Weekly Local weather and Power Information Roundup #569 • Watts Up With That?

The Week That Was: 2023-09-23 (September 23, 2023)
Brought to You by SEPP (www.SEPP.org)
The Science and Environmental Policy Project

Quote of the Week: “The first principle is that you must not fool yourself and you are the easiest person to fool.”— Richard Feynman

Number of the Week:12 hours, 20 minutes to Zero


By Ken Haapala, President, Science and Environmental Policy Project (SEPP)

Scope: The following topics will be discussed: In his opening remarks to the UN Climate Ambition Summit, during Climate Week NYC, UN Secretary-General António Guterres employed old-fashioned fire and brimstone. Writing for the CO2 Coalition, Burce Everett and Edward Hoskins discuss issues frequently ignored by advocates of Net Zero. UK Prime Minister Rishi Sunak is trying to delay the onset of Net Zero in the UK. The US Department of Energy made a modest effort to recognize that electricity storage is a problem that has not been addressed. Some observations from hearings on five-year electric power plans in Virginia.


Green Fundamentalism: In the USA in the early 20th century, particularly in the Southeast, fundamentalist religions were noted for revival meetings to inspire active members and gain converts. They would feature a preacher with sermons full of fire and brimstone, the threat of Hell or damnation. Based on his opening remarks at the Climate Ambition Summit in NYC on September 20, UN Secretary-General António Guterres thinks of himself as a revivalist preacher. He began:

“Our focus here is on climate solutions – and our task is urgent. 

Humanity has opened the gates of hell. 

Horrendous heat is having horrendous effects. 

Distraught farmers watching crops carried away by floods. 

Sweltering temperatures spawning disease.

And thousands fleeing in fear as historic fires rage. 

Climate action is dwarfed by the scale of the challenge. 

If nothing changes, we are heading towards a 2.8-degree temperature rise – towards a dangerous and unstable world. 

But the future is not fixed.

It is for leaders like you to write it. 

We can still limit the rise in global temperature to 1.5 degrees. We can still build a world of clear air, green jobs, and affordable clean power for all.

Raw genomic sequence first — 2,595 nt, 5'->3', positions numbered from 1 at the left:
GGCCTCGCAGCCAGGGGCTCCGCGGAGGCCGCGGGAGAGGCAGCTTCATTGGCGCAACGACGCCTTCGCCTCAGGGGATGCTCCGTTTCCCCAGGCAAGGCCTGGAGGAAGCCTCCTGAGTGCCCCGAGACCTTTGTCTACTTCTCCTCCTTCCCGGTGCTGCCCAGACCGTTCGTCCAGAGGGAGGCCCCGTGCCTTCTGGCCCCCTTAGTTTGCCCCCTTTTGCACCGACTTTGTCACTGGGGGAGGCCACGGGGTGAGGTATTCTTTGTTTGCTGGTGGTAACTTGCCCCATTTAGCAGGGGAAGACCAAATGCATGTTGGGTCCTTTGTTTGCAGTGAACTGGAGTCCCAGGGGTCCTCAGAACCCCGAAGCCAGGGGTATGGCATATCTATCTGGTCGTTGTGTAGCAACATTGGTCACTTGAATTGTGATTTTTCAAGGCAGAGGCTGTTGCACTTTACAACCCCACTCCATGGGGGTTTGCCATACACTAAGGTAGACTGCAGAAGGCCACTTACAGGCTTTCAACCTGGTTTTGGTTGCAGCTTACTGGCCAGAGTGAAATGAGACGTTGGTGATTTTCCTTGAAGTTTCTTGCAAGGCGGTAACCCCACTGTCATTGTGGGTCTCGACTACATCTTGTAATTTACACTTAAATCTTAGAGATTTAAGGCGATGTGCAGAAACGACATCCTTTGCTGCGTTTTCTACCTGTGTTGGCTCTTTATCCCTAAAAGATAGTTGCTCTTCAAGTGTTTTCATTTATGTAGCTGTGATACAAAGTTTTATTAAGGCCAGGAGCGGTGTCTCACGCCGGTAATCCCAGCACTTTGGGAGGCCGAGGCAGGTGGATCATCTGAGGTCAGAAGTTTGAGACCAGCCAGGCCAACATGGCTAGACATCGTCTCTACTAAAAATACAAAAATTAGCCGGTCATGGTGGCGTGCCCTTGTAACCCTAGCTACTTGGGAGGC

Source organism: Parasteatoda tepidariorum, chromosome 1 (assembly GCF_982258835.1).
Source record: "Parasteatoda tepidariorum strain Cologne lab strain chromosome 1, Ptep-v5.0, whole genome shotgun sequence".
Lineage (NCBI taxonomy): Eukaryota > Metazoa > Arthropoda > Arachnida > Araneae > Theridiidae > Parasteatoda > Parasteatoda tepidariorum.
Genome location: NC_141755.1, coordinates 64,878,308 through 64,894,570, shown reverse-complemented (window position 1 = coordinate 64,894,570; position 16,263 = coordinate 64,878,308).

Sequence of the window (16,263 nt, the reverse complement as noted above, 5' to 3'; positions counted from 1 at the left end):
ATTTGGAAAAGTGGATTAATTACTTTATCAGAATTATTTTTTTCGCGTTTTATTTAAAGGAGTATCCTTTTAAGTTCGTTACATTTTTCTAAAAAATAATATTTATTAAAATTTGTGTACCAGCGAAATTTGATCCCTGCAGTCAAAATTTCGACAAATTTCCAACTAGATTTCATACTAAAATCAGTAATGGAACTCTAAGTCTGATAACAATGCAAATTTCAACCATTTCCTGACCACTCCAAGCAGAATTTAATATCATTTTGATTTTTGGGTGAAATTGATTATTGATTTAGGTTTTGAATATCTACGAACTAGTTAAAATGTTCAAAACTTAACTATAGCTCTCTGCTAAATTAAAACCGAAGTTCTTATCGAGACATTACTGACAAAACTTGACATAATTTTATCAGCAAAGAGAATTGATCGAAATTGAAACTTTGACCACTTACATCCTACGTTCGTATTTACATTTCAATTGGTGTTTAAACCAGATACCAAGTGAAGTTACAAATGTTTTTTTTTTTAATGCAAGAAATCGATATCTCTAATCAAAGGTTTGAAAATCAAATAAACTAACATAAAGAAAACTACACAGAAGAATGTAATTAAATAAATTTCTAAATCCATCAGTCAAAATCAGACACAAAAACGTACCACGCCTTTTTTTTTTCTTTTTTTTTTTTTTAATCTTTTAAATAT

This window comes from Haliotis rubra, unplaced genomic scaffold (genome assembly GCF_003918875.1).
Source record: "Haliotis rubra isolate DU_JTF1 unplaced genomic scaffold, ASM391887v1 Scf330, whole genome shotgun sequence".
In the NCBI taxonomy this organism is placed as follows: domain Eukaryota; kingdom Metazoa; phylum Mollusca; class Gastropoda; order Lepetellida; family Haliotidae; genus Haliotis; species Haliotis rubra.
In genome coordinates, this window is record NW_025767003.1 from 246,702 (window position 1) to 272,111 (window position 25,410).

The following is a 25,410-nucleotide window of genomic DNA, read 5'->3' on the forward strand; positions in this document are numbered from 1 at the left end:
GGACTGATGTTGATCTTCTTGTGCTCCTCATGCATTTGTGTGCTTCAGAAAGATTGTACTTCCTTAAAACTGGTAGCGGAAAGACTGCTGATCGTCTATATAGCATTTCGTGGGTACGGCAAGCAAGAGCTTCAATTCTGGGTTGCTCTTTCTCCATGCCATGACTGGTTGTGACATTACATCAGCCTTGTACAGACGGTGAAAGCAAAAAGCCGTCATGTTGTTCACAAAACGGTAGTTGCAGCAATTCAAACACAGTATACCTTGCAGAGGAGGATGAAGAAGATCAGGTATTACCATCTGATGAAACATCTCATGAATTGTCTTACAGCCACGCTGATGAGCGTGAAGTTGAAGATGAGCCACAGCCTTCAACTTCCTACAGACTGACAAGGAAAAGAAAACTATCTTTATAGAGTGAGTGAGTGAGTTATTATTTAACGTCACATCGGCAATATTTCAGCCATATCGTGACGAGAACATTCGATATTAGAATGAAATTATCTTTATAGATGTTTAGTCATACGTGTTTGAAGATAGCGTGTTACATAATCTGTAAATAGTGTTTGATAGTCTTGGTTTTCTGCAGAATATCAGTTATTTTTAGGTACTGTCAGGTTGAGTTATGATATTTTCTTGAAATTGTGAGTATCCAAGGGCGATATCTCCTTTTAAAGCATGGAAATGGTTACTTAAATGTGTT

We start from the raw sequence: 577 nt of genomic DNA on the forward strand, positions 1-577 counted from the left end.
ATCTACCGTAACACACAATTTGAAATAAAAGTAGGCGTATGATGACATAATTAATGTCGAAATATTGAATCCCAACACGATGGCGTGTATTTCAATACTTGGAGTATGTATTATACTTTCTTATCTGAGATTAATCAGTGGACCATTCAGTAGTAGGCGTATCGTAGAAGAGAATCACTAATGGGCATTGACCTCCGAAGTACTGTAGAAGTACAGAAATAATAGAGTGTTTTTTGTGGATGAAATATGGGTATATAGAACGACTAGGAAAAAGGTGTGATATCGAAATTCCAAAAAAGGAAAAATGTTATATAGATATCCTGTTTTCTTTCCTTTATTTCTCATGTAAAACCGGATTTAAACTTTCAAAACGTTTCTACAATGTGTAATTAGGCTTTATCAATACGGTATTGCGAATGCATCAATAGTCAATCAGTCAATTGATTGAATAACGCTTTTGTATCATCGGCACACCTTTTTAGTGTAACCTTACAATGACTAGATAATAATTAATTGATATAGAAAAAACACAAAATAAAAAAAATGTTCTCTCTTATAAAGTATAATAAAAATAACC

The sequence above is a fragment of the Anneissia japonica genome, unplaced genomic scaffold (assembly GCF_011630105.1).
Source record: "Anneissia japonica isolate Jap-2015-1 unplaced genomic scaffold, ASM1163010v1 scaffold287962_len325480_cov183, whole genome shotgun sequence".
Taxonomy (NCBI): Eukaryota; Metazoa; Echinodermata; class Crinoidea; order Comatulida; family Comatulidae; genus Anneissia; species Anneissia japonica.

The path forward is clear. 

It has been forged by fighters and trailblazers – some of whom are with us today:

Activists refusing to be silenced;” [Boldface added, temperatures in C]

It is doubtful that China, the world’s largest CO2 emitter, or the rest of BRICS who are using fossil fuels to free themselves from extreme poverty are impressed. Nor is anyone else who has knowledge of Earth’s changing temperatures. See links under Defending the Orthodoxy.


Cold Water: Writing for the CO2 Coalition, oil market specialist Bruce Everett and architecture applied research specialist Edward Hoskins ask some serious questions which those participating in the UN revival ignore. In summary, they address:

“The climate policy debate has two components: scientific and economic. In terms of the science, people should ask the following questions:

  • On what basis do climate activists refer to carbon dioxide (CO2), a life-giving molecule essential for all life on Earth, as “pollution”?
  • Are the computer models which generate catastrophic climate scenarios reliable?
  • Is it true that adverse events such as hurricanes, tornadoes, wildfire, floods, ice melt, etc. are actually increasing or is our recent experience within the range of natural variation?

In terms of economics, people should ask:

  • What is the role of energy in the economy?
  • Who emits carbon dioxide in the world?
  • What are the costs involved in actions to reduce CO2 emissions?
  • What are the actual trends in energy use?

Others have addressed the scientific controversies in detail. This monograph will offer a primer on the economic landscape of CO2 and provide a basis for interested readers to ‘run the numbers’ and make up their own minds about the costs and benefits of proposed climate policies.’

After carefully addressing these issues with significant data, Everett and Hoskins conclude:

‘The two main sources of CO2 emissions from fossil fuels are electric power generation and transportation.

Regarding electric power generation:

• Since electricity cannot be stored, modern electricity grids require a high proportion of dispatchable generating capacity. Too much intermittent power, like wind and solar, undermines the reliability and stability of the grid.

• When the costs of back-up capacity are included, wind and solar power are much more expensive than electricity generated by fossil fuels.

• The industrial countries are struggling to find a political balance between the need for a high-quality electricity grid and the demands of climate activists.